The point guard position has been a sore spot for the Knicks for some time. And while Ball might not be the franchise cornerstone that many hoped he’d become, adding a young player with his upside is clearly a positive move.
Granted, Ball is inherently flawed. His jump shot appeared to be much improved last season and he’s showcased a significantly improved shooting form from years past. But he’s struggled in the new season, shooting only 28% on three-point attempts (down from 37.5% last season). In fact, he’s struggled on the whole on the offensive side of the ball, posting just 11.9 points and 4.4 assists per game (a career-low). He’s also missed some time with knee soreness and moved to more of an off-the-ball role as new head coach Stan Van Gundy has put the ball in the hands of Brandon Ingram more and more.
But, with New York, Ball would step into a significant role immediately. For his career, Ball is a net-positive player and, despite his shooting woes, has posted a positive VORP every year he’s been in the league, save for this season. He’s an above-average defender and, while he does need to ball in his hands, he doesn’t necessarily need to take shots to be effective.
Ball may never become the All-World caliber guard many pegged him as before the 2017 NBA Draft, but he’s better than any other option currently at the Knicks disposal. And, best of all, his trade value is arguably as low as it’s ever been. So, while the Pelicans won’t just give him away, New York should do what they can to acquire him for a reasonable price.
Devonte’ Graham, Charlotte Hornets
Last but not least, the surprise from the 2018-19 rookie class. Graham is possibly the hardest sell on this list, but it’s not for a lack of talent.
Graham burst onto the scene last season, posting an impressive sophomore campaign of 18.2 points and 6.4 assists per game. Unfortunately, those numbers have taken a drastic dip this season with the arrival of Gordon Hayward and the highly-touted rookie LaMelo Ball in Charlotte. Likewise, Graham’s struggles through the Hornets’ first 10 games limited his opportunities further.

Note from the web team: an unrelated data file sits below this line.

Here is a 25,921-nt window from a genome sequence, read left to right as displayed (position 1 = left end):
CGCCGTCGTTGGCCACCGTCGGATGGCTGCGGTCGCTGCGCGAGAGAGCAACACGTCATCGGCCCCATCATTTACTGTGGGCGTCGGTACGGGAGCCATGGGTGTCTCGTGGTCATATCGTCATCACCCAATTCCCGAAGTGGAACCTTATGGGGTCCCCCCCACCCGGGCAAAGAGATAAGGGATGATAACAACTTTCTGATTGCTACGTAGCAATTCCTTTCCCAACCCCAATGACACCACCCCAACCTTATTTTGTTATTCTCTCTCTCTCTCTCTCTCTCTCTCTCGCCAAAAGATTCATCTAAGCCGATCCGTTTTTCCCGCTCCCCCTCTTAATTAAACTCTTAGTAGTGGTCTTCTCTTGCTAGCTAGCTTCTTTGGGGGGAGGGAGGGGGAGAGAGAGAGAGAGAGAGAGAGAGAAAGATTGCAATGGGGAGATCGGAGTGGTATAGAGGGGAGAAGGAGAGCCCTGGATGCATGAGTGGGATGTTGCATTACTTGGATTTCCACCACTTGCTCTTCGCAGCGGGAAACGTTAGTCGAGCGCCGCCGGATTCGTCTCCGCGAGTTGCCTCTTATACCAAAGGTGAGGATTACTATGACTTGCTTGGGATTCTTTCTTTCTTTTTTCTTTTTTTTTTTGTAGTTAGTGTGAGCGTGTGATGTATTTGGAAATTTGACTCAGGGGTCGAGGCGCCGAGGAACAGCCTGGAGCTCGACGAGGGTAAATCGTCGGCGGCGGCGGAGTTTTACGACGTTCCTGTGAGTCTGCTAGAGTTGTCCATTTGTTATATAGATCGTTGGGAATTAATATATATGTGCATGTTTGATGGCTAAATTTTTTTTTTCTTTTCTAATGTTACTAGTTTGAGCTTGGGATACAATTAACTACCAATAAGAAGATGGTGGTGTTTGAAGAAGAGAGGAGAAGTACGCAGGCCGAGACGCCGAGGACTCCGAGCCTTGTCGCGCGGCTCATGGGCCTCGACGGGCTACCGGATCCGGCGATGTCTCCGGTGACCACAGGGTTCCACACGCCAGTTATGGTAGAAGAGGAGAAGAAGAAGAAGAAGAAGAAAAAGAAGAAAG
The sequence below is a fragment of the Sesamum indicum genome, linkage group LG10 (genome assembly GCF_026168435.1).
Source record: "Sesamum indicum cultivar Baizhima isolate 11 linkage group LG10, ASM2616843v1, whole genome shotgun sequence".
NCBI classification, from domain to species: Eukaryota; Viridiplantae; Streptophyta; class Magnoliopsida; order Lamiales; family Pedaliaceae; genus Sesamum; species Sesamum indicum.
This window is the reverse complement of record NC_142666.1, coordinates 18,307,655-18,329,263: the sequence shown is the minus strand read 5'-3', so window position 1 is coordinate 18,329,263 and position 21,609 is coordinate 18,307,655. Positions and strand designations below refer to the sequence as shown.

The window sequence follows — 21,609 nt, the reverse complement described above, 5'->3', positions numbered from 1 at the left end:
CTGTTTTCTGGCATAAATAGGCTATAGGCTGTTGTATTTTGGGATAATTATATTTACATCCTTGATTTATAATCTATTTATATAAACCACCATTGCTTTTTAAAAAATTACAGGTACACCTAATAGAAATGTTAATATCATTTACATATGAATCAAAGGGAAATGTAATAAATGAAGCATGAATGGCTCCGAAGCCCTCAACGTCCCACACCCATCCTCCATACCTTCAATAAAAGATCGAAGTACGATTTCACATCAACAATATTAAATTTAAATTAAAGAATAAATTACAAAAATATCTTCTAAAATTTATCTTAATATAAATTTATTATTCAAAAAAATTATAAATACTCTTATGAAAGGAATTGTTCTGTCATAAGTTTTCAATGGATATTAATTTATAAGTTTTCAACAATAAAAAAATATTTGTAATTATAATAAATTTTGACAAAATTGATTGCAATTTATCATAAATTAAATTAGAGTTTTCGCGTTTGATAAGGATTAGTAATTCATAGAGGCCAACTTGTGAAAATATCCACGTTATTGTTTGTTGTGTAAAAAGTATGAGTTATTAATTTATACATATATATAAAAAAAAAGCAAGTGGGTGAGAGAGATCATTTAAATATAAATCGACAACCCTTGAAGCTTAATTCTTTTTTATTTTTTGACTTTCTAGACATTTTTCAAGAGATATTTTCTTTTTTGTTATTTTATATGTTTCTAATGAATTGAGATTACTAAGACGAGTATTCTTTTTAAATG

That said, he would appear to be done slumping, as he’s connected on 43% of his attempts from deep in the team’s last two games.
But his efficiency wouldn’t be the main challenge when constructing a Graham trade. Instead, some in New York could be concerned with lack of size – Graham is only 6-foot-1 – and his inability to act as a facilitator at the guard spot.
But Graham is talented, plain and simple. In fact, he’s the exact kind of talent the Knicks should be looking to add right now. More specifically, Graham shot 37.3% on three-point attempts last season; the Knicks rank 21st in three-point percentage so far this season.
The Knicks could ultimately sit tight, swap a few veterans for future draft picks and rest assured that they’ve made enough progress by simply adding coach Tom Thibodeau. But they could and should be aggressive while they can. If New York can add one or more the players mentioned, they may not only build a brighter future, but improve on what the team could do this season. Either way, the Knicks look to be on a good trajectory, but every move they make from here on out can and will affect how quickly they make the leap from laughingstock to respectable contender.
NBA AM: The Utah Jazz Are Showing Continuity Is Key
Is Utah’s early success an indicator of things to come? Between Donavon Mitchell, a stingy defense and hot three-point shooting, they may just be the real deal.
The Utah Jazz are riding high on a seven-game winning streak, hotter, at this point, than all hell. 15 games into the season, the Jazz have been the third-best team in the Western Conference. The key for them has been continuity as they have 11 guys who were on last year’s team. The only addition they made to their rotation this offseason was Derrick Favors, who was with the team for nine seasons before a one-year departure.